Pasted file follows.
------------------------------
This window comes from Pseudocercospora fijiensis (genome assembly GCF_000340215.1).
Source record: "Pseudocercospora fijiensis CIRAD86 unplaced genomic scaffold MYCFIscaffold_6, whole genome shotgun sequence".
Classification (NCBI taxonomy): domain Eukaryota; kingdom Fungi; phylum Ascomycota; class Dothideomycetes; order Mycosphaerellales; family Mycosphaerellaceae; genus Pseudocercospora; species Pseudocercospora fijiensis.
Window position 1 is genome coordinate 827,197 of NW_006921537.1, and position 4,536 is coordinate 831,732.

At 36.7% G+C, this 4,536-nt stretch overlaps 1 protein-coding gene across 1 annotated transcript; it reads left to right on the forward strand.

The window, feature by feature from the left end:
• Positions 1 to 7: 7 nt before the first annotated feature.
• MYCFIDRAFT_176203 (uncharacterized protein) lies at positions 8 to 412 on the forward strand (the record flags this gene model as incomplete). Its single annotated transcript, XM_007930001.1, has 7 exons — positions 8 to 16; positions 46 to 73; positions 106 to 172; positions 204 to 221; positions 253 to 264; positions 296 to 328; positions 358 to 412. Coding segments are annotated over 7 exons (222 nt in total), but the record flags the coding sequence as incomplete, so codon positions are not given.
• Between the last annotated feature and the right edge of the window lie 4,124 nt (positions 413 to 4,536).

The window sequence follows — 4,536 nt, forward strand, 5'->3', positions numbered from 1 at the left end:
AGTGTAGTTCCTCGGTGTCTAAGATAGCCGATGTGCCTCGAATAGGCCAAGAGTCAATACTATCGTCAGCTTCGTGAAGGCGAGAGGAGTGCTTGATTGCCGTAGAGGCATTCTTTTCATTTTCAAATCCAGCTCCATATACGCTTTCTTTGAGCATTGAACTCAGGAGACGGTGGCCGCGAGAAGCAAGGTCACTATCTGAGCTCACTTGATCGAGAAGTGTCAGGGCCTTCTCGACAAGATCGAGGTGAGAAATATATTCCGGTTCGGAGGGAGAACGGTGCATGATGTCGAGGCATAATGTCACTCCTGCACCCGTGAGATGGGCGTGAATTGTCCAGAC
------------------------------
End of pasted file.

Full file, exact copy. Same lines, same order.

This window comes from Pseudocercospora fijiensis (genome assembly GCF_000340215.1).
Source record: "Pseudocercospora fijiensis CIRAD86 unplaced genomic scaffold MYCFIscaffold_6, whole genome shotgun sequence".
Classification (NCBI taxonomy): domain Eukaryota; kingdom Fungi; phylum Ascomycota; class Dothideomycetes; order Mycosphaerellales; family Mycosphaerellaceae; genus Pseudocercospora; species Pseudocercospora fijiensis.
Window position 1 is genome coordinate 827,197 of NW_006921537.1, and position 4,536 is coordinate 831,732.

At 36.7% G+C, this 4,536-nt stretch overlaps 1 protein-coding gene across 1 annotated transcript; it reads left to right on the forward strand.

The window, feature by feature from the left end:
• Positions 1 to 7: 7 nt before the first annotated feature.
• MYCFIDRAFT_176203 (uncharacterized protein) lies at positions 8 to 412 on the forward strand (the record flags this gene model as incomplete). Its single annotated transcript, XM_007930001.1, has 7 exons — positions 8 to 16; positions 46 to 73; positions 106 to 172; positions 204 to 221; positions 253 to 264; positions 296 to 328; positions 358 to 412. Coding segments are annotated over 7 exons (222 nt in total), but the record flags the coding sequence as incomplete, so codon positions are not given.
• Between the last annotated feature and the right edge of the window lie 4,124 nt (positions 413 to 4,536).

The window sequence follows — 4,536 nt, forward strand, 5'->3', positions numbered from 1 at the left end:
AGTGTAGTTCCTCGGTGTCTAAGATAGCCGATGTGCCTCGAATAGGCCAAGAGTCAATACTATCGTCAGCTTCGTGAAGGCGAGAGGAGTGCTTGATTGCCGTAGAGGCATTCTTTTCATTTTCAAATCCAGCTCCATATACGCTTTCTTTGAGCATTGAACTCAGGAGACGGTGGCCGCGAGAAGCAAGGTCACTATCTGAGCTCACTTGATCGAGAAGTGTCAGGGCCTTCTCGACAAGATCGAGGTGAGAAATATATTCCGGTTCGGAGGGAGAACGGTGCATGATGTCGAGGCATAATGTCACTCCTGCACCCGTGAGATGGGCGTGAATTGTCCAGAC